• Develop the key messages provided to parents from the initial conversation about their child’s exposure to closing the incident.

The Inherent Risks of Camp

As camp professionals, we continuously strive to more effectively communicate the camp experience to parents. The recently completed Healthy Camp Study provided great talking points and indicators for improvement, and it established the concept of a “healthy camp.” Another concept, one that complements the desire to clearly communicate the camp experience, is emerging: the inherent risks of camp.

Inherent risks refer to those risks that arise from the environment and in human activities that are part of that environment. Inherent risks are impossible to eliminate. Indeed, doing so would modify the experience. When we consider the camp experience, there appear to be some inherent risks associated with being at camp that arise from the environment. Consider the flora and fauna of your camp location. Bats, mosquitos, poison ivy, and ticks are in that environment. Eliminating them is virtually impossible. Yes, there are things one can do to reduce the likelihood that the risks will be impactful — indeed, from a legal perspective, one probably has a duty to do so — but it is not possible to eliminate the risk. It's inherent.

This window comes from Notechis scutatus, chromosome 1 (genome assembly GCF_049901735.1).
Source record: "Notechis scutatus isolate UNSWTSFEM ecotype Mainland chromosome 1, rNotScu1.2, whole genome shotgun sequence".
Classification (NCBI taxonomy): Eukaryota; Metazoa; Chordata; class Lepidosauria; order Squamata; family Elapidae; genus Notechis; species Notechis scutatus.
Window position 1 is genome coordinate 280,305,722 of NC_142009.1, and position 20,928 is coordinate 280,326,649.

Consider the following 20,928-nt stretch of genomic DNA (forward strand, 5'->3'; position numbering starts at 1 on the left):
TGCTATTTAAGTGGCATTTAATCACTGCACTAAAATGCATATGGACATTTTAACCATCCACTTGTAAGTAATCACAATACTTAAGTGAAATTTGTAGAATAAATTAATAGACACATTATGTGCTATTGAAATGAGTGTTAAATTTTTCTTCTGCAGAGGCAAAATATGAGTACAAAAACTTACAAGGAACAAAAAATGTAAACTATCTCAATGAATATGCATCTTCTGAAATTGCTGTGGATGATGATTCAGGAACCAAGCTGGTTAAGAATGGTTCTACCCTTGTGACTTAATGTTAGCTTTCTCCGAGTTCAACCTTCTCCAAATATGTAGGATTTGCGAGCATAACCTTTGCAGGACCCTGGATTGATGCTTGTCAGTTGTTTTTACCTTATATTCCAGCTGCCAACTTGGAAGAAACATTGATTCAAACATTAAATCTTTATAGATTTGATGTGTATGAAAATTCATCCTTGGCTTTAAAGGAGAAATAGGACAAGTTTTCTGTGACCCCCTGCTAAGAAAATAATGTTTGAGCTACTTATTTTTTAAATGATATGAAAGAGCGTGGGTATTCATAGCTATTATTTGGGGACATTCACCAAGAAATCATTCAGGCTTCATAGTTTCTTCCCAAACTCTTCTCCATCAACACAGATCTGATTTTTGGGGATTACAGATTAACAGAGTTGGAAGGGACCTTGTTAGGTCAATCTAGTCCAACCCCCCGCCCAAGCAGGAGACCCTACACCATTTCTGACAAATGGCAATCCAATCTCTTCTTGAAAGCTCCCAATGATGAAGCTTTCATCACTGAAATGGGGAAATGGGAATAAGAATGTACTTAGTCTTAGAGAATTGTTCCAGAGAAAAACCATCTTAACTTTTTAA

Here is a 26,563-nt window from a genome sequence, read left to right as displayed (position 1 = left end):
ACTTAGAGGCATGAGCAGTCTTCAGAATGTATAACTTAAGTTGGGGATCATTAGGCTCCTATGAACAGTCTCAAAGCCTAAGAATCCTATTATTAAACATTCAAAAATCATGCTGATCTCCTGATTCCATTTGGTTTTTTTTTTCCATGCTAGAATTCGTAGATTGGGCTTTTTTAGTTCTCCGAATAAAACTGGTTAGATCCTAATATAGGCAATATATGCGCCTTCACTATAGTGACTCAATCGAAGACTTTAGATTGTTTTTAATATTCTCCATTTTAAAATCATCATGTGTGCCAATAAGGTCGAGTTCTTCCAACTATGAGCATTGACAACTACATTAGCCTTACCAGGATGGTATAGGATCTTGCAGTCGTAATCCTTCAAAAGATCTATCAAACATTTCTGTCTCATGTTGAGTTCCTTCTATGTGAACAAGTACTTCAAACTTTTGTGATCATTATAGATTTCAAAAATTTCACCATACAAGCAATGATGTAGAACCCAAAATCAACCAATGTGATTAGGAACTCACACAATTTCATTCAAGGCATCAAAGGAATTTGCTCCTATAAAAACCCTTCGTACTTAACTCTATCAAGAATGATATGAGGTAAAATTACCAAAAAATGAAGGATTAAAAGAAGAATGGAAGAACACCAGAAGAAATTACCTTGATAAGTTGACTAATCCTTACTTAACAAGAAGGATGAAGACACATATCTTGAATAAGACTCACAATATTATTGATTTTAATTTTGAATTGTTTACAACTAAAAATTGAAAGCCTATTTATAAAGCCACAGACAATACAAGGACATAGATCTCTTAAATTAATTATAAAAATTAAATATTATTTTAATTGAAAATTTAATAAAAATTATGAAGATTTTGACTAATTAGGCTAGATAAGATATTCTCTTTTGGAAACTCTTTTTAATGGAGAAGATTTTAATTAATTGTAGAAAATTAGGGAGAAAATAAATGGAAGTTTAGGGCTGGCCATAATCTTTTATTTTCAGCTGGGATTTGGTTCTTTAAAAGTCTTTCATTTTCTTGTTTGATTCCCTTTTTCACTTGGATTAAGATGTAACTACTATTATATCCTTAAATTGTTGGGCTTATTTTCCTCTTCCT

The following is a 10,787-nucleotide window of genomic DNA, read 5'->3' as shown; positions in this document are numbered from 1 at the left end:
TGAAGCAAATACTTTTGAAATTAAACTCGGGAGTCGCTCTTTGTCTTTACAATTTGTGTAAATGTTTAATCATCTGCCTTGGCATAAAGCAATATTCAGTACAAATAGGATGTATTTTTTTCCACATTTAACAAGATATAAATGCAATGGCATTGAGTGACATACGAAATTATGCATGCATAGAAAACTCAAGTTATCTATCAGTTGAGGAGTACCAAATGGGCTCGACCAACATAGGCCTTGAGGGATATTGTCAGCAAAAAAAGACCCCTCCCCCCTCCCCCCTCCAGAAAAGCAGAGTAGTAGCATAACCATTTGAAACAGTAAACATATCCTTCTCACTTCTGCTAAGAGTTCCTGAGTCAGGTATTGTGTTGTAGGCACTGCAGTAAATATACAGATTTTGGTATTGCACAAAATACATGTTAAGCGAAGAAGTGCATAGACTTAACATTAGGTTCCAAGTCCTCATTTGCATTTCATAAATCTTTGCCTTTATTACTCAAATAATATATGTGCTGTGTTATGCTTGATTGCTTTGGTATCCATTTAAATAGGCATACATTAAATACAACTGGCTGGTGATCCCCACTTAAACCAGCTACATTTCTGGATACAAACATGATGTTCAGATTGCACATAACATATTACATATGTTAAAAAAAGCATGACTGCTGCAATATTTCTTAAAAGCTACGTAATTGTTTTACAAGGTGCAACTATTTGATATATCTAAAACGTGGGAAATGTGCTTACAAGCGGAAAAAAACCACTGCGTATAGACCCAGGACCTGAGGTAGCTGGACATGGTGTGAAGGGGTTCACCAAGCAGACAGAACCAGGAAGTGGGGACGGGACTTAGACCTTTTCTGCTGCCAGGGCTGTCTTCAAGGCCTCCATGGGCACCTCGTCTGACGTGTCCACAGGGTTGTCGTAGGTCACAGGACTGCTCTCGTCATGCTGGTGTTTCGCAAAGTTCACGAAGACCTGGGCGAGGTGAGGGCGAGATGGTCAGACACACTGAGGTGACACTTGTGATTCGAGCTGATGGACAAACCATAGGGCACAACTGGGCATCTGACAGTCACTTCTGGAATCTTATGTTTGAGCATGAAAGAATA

Our camp world isn’t particularly adept at identifying these inherent risks or bringing this discussion to potential clients. We typically articulate risks associated with specific activities, but have largely been silent about those associated with the camp’s location and/or bringing people together. It’s time to do otherwise. Just as the previous topics in this article have introduced a call to action so, too, does this one. Talk with your camp’s leadership team, determine the inherent risks of your camp program that are associated with location (think flora and fauna) as well as coming together as a camp community, and then articulate the strategies you utilize to minimize these risks. Finally, consider how to inform potential clients and staff so they more fully understand the impact of a decision to be at camp.

Is this challenging? Yes. Is there risk in doing it? Yes. How one communicates the resulting message(s) makes a difference. We want people to understand the impact of their decision to be part of camp. While this article focuses on the more negative aspects, the silver lining is that many more good reasons for camp exist. In the resulting cost-benefit analysis, a camp experience still comes out on top.

Linda Ebner Erceg, RN, MS, PHN, is the associate director of Health & Risk Management for Concordia Language Villages and executive director of the Association of Camp Nurses in Bemidji, Minnesota.

Originally published in the 2012 January/February Camping Magazine.